SAINT BASIL'S, Presentation

Audio File length: 2.29
English / USA Language: English / USA

Hi, my name’s Marcy, and I’m your personal guide. Along with MyWoWo, I’d like to welcome you to one of the Wonders of the World, St. Basil’s Cathedral.

St. Basil’s Cathedral, originally known as Trinity Church, is actually dedicated to the Intercession of the Virgin by the Moat, but is known by its current name because it houses the remains of St. Basil. It was built between 1555 and 1561 at the request of Tsar Ivan IV to commemorate the capture of the Mongol strongholds of Kazan and Astrakhan.

A masterpiece of Russian art, the colorful cathedral is like no other in the world. It is actually a complex of nine churches and the highest tower reaches 46 meters high.

The cathedral's architects designed a completely symmetrical layout, with eight side churches placed around a central one. The central core and four larger churches have an octagonal shape and rest firmly on solid foundations, while the four smaller churches, with quadrangle bases, are built on raised platforms. In 1588, a tenth chapel was added, built right on the tomb of Saint Basil.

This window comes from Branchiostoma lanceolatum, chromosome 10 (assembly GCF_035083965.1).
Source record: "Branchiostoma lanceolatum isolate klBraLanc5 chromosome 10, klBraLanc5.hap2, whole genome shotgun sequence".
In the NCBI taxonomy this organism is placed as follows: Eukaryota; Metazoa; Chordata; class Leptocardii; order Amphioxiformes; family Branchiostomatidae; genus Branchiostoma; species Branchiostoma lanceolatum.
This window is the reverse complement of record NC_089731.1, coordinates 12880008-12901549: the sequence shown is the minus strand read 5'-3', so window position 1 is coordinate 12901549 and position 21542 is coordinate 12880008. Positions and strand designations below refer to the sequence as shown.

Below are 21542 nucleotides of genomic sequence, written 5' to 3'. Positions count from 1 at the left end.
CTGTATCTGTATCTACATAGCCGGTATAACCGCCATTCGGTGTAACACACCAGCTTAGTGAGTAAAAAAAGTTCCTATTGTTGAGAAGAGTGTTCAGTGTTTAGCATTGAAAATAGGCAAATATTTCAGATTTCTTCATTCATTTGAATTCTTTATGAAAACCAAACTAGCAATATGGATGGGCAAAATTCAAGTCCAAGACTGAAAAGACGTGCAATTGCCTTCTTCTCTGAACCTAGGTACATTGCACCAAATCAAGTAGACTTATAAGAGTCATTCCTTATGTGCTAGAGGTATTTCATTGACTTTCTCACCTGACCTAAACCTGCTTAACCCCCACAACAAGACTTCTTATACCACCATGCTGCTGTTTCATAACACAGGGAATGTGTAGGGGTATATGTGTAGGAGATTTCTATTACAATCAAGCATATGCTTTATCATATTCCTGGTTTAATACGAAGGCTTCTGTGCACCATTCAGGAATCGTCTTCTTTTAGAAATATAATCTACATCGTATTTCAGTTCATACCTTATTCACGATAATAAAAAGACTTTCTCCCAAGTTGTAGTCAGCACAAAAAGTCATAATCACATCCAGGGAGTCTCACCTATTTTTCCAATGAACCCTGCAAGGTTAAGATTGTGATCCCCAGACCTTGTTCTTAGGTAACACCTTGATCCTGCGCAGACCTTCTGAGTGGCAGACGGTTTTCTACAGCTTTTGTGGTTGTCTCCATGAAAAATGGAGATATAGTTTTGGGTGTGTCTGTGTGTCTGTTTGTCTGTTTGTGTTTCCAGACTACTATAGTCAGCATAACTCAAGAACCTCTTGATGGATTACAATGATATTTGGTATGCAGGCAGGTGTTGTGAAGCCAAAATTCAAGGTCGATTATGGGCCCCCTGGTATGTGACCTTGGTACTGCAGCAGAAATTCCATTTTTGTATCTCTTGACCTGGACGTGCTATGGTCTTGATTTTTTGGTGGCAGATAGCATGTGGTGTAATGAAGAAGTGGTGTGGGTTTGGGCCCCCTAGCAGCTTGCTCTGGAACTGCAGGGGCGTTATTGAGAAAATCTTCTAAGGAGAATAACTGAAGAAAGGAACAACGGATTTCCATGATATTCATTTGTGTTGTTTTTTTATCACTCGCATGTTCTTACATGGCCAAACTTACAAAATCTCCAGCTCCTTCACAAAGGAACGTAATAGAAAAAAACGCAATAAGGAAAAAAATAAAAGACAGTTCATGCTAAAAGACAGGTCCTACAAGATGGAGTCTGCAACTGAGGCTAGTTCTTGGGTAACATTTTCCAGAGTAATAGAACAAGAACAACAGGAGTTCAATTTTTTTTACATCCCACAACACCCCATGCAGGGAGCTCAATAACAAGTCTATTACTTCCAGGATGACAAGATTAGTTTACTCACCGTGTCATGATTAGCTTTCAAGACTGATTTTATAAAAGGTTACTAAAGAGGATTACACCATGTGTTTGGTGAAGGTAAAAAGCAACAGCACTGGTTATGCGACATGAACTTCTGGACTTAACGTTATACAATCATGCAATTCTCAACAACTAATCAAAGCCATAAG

The beautiful cathedral has not always had such a unique appearance, and has undergone many changes over the centuries. It was only between 1680 and 1848 that it acquired its characteristic bright colors, when the blue and green ceramic covers were added.  Before that, the exterior was simply red with white ornamentation, and the eight small onion domes were golden.

Inside the cathedral you will find yourself in a labyrinth of corridors and chapels ornately decorated with a technique called "pod kirpich", or "fake brick" that recreates the effect of a brick wall, alternating with rich seventeenth-century floral decorations that extend to the vaults. The resulting style is unmistakable and represents a unique example of Russian architecture.

 

Let me leave you with an interesting fact: The nickname of Ivan the Terrible is linked to a legend that after the work on the cathedral was completed, Tsar Ivan IV had the architects’ eyes sewed shut and their tongues cut off so that they could never build another cathedral whose beauty could rival St. Basil’s.

 

 

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